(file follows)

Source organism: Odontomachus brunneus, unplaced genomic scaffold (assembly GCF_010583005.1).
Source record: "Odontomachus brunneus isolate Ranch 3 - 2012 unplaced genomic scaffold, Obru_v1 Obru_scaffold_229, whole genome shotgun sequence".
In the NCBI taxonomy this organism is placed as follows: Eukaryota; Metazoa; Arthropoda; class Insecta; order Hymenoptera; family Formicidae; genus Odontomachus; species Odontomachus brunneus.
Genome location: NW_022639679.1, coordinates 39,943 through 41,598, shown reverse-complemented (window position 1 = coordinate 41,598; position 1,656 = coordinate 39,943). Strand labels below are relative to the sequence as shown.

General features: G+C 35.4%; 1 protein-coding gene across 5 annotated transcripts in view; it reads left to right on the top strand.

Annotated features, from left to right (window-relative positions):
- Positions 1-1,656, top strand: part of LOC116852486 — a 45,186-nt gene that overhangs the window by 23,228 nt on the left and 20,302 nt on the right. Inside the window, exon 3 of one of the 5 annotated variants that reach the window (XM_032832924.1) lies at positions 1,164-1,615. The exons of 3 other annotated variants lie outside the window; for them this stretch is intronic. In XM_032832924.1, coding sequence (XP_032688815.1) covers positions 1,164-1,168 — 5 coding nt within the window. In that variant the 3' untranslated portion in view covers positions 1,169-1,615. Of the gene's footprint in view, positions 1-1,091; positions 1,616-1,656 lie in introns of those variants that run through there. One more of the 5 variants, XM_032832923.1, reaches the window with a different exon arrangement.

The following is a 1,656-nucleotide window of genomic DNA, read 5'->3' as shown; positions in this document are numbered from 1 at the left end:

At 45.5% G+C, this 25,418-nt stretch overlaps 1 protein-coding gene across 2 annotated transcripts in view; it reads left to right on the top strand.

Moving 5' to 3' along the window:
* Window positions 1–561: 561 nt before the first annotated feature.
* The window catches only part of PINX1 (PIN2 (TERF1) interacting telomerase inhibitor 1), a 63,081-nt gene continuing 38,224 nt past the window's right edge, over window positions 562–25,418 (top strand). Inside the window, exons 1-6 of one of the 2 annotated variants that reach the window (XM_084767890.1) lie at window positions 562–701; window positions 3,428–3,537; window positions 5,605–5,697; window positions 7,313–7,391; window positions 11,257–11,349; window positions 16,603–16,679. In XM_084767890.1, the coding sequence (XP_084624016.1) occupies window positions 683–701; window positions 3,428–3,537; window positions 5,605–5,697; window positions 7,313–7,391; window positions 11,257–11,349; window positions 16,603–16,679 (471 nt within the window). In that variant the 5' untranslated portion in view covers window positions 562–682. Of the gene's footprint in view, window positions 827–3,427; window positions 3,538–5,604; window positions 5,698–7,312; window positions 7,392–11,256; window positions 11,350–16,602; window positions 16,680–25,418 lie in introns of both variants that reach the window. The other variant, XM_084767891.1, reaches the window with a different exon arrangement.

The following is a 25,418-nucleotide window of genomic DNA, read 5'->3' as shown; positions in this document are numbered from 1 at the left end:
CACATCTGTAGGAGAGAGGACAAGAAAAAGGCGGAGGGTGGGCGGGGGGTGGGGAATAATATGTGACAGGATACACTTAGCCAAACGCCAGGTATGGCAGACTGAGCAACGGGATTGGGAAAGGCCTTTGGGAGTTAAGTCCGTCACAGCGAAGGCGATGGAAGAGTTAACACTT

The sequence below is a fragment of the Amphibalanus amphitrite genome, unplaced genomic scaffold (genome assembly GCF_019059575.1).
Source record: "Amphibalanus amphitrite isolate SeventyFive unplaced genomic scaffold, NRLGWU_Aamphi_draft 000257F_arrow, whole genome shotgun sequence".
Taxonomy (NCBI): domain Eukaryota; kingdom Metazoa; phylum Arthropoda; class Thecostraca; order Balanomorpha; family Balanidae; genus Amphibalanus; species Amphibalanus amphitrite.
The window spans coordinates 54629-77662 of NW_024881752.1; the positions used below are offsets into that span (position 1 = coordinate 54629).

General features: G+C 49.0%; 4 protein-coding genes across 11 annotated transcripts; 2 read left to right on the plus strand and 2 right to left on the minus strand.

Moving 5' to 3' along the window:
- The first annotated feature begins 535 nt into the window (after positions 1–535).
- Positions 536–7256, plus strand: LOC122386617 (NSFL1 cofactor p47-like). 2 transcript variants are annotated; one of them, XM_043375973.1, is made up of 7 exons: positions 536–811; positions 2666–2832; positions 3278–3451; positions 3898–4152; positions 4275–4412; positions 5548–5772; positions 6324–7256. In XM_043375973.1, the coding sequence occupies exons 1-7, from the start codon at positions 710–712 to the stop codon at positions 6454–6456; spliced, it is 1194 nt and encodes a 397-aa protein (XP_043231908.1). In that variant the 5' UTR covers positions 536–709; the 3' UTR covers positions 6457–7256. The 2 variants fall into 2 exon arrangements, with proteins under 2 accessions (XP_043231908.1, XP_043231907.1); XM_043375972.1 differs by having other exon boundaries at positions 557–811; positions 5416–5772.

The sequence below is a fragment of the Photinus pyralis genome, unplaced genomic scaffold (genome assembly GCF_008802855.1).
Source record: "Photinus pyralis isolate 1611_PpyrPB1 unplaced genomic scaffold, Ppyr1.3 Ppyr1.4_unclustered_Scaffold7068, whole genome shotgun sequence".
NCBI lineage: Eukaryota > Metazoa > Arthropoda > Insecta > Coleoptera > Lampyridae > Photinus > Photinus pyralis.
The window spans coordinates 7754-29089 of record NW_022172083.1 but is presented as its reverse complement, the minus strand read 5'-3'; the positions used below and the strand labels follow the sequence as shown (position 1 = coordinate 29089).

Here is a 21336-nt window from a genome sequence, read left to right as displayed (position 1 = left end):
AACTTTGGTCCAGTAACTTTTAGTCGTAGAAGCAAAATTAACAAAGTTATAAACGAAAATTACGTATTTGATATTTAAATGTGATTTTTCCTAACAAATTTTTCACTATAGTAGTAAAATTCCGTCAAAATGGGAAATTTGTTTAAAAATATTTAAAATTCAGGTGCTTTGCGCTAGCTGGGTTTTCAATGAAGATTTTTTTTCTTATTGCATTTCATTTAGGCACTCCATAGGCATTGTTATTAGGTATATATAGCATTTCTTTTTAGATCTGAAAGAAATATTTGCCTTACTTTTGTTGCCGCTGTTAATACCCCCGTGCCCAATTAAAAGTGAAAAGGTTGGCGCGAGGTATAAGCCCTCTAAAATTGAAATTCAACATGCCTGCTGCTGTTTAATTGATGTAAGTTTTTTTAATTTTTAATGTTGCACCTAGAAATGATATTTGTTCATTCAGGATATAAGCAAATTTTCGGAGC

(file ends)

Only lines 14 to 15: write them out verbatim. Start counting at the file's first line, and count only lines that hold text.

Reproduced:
CACATCTGTAGGAGAGAGGACAAGAAAAAGGCGGAGGGTGGGCGGGGGGTGGGGAATAATATGTGACAGGATACACTTAGCCAAACGCCAGGTATGGCAGACTGAGCAACGGGATTGGGAAAGGCCTTTGGGAGTTAAGTCCGTCACAGCGAAGGCGATGGAAGAGTTAACACTT

The sequence below is a fragment of the Amphibalanus amphitrite genome, unplaced genomic scaffold (genome assembly GCF_019059575.1).